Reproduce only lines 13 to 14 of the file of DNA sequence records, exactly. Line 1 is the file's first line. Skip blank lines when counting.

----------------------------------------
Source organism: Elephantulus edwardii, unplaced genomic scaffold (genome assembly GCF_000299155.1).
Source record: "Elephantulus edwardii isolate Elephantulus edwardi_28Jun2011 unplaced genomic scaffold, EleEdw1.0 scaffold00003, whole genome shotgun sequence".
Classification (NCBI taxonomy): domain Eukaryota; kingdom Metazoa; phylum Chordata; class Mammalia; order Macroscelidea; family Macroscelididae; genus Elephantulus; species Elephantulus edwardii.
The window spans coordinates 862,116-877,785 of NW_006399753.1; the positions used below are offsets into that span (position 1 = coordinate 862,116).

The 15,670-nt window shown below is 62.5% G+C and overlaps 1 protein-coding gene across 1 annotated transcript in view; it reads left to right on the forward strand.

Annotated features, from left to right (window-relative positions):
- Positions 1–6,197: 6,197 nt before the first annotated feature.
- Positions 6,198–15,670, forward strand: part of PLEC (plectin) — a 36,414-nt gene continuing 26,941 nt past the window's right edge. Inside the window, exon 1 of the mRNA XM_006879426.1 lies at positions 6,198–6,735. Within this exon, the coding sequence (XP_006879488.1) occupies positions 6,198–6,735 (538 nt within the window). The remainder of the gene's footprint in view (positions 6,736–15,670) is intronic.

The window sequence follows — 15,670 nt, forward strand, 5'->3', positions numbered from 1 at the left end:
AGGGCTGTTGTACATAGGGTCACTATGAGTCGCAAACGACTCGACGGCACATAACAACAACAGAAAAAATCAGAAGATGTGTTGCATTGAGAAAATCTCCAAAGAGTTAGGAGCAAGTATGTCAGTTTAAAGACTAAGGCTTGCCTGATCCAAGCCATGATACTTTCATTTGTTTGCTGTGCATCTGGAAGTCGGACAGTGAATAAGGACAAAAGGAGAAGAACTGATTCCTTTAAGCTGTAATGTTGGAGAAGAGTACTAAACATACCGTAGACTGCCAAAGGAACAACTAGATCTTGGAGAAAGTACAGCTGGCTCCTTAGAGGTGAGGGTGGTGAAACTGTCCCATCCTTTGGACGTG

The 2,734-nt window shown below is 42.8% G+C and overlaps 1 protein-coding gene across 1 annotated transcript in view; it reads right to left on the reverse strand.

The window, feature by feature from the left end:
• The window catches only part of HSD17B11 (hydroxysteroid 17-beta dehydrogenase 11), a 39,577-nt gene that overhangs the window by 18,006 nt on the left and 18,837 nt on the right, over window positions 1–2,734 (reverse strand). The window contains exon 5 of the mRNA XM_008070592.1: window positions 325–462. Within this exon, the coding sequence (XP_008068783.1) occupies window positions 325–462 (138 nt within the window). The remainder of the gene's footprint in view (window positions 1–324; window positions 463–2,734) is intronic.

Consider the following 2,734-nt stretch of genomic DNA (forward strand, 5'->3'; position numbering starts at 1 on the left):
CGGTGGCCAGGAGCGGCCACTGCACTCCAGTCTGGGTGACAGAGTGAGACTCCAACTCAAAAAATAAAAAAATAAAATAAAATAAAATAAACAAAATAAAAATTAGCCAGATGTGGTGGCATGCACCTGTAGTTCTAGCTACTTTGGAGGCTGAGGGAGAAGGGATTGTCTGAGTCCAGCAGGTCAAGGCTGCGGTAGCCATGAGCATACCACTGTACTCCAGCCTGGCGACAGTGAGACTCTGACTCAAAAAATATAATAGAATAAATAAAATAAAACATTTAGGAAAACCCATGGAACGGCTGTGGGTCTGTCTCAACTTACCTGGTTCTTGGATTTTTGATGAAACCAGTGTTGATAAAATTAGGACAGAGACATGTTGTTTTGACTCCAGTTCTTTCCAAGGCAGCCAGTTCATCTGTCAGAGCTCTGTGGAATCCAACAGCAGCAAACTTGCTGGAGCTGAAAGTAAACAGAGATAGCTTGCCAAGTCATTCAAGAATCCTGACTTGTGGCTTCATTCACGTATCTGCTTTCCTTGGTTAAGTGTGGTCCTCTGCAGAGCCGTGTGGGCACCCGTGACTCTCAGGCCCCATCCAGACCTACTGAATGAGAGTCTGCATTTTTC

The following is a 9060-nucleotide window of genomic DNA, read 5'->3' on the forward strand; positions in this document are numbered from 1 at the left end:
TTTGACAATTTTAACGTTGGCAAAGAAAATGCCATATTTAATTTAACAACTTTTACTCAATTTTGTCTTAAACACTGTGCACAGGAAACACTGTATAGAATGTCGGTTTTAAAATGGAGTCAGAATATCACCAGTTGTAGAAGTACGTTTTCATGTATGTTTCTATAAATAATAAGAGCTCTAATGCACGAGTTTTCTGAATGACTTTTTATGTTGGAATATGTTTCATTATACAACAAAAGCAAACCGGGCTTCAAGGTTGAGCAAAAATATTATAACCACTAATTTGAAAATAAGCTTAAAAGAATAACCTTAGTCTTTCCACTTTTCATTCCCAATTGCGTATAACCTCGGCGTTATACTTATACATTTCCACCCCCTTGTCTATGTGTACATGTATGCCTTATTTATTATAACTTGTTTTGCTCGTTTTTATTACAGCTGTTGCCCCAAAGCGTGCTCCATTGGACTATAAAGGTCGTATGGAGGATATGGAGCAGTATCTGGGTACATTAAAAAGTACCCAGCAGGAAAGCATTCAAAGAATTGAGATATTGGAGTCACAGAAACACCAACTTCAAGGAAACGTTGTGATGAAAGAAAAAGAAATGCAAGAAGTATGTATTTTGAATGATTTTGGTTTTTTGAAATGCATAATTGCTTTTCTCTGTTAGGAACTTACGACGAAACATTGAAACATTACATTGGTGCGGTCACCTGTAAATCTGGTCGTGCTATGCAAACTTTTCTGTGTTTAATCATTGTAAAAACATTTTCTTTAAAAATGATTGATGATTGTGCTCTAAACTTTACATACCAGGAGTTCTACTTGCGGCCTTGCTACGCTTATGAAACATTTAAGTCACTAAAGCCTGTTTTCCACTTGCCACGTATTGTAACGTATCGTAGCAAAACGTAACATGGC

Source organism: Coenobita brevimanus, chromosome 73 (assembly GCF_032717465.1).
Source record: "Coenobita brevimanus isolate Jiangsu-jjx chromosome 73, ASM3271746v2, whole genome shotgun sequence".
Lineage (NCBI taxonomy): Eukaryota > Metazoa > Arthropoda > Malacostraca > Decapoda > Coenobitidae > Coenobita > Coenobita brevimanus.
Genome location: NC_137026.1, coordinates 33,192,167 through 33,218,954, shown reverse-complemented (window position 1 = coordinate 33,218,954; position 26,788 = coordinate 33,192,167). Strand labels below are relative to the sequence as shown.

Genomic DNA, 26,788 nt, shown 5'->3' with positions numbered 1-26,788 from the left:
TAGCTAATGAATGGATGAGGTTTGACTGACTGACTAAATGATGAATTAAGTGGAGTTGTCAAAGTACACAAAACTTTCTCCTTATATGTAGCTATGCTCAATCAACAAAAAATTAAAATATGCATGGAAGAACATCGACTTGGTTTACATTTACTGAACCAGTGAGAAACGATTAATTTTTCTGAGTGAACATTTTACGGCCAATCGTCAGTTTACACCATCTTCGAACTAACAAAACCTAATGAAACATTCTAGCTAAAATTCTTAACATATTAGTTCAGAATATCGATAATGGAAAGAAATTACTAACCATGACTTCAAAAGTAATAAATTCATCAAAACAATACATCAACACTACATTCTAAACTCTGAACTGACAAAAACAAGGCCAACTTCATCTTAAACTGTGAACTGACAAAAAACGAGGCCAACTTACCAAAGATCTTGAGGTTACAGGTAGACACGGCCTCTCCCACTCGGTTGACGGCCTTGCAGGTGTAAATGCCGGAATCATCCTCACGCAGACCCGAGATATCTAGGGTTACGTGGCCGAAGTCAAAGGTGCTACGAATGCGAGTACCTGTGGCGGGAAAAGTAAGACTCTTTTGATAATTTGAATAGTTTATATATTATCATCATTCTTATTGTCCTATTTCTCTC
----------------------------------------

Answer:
• The window catches only part of HSD17B11 (hydroxysteroid 17-beta dehydrogenase 11), a 39,577-nt gene that overhangs the window by 18,006 nt on the left and 18,837 nt on the right, over window positions 1–2,734 (reverse strand). The window contains exon 5 of the mRNA XM_008070592.1: window positions 325–462. Within this exon, the coding sequence (XP_008068783.1) occupies window positions 325–462 (138 nt within the window). The remainder of the gene's footprint in view (window positions 1–324; window positions 463–2,734) is intronic.

Consider the following 2,734-nt stretch of genomic DNA (forward strand, 5'->3'; position numbering starts at 1 on the left):